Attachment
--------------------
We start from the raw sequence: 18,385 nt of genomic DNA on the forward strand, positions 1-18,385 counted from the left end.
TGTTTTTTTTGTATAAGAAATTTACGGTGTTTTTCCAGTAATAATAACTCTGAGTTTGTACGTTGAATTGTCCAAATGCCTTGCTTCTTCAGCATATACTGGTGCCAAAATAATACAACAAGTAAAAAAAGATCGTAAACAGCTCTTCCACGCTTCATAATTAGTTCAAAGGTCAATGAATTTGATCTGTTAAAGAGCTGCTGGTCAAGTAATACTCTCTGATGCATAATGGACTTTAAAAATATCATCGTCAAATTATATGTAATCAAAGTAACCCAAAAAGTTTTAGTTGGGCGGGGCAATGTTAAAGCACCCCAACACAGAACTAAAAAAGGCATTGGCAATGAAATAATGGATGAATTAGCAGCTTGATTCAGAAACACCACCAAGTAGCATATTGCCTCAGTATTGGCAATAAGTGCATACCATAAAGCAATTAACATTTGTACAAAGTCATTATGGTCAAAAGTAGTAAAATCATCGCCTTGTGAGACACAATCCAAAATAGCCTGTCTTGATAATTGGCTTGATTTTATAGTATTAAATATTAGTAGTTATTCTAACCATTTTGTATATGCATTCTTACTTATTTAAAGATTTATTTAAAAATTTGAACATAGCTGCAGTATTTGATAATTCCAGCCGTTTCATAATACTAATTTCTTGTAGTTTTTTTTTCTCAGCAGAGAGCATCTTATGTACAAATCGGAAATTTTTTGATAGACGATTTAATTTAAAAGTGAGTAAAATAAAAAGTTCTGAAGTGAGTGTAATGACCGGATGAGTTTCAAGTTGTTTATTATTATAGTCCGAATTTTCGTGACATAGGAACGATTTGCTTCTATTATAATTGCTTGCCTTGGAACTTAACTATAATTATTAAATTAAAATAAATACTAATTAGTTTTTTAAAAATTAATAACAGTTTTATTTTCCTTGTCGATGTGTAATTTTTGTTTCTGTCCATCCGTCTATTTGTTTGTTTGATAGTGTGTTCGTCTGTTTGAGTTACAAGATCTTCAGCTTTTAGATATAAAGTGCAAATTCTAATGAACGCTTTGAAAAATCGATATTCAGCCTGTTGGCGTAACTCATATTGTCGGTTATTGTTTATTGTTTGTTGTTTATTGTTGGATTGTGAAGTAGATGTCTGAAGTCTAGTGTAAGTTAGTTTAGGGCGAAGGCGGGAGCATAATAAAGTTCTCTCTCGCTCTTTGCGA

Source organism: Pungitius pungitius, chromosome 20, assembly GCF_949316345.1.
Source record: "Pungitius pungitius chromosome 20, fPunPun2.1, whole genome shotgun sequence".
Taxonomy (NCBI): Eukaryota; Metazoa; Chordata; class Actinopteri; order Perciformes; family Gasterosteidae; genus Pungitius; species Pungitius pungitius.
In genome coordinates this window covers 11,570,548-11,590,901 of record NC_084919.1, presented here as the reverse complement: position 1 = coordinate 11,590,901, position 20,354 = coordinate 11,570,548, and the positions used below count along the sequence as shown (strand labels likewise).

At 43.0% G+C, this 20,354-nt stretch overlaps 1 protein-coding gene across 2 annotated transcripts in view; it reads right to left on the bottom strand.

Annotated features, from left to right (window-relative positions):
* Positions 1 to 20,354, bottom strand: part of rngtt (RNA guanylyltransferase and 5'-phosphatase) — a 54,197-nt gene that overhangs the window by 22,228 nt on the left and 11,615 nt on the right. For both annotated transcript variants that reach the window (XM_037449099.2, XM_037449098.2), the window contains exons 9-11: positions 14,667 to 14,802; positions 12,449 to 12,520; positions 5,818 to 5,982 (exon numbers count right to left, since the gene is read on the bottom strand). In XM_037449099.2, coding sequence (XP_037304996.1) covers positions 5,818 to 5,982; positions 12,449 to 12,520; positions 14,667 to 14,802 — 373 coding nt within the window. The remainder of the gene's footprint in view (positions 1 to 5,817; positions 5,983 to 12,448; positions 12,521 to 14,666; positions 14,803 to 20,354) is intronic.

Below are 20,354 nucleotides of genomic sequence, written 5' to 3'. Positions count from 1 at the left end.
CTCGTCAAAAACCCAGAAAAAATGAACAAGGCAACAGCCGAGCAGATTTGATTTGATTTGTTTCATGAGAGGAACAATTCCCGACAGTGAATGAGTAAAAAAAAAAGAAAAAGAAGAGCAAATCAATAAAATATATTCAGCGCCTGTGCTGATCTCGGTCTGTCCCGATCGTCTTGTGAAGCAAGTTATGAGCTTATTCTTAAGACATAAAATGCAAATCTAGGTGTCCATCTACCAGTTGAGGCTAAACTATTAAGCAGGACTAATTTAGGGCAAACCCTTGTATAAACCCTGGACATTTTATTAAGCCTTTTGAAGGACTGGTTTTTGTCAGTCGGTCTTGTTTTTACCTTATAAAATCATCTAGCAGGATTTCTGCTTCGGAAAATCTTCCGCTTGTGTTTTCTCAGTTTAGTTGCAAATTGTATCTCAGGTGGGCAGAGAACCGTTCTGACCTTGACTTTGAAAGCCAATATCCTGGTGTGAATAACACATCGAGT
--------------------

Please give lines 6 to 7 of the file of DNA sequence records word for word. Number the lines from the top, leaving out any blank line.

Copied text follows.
In genome coordinates this window covers 11,570,548-11,590,901 of record NC_084919.1, presented here as the reverse complement: position 1 = coordinate 11,590,901, position 20,354 = coordinate 11,570,548, and the positions used below count along the sequence as shown (strand labels likewise).

At 43.0% G+C, this 20,354-nt stretch overlaps 1 protein-coding gene across 2 annotated transcripts in view; it reads right to left on the bottom strand.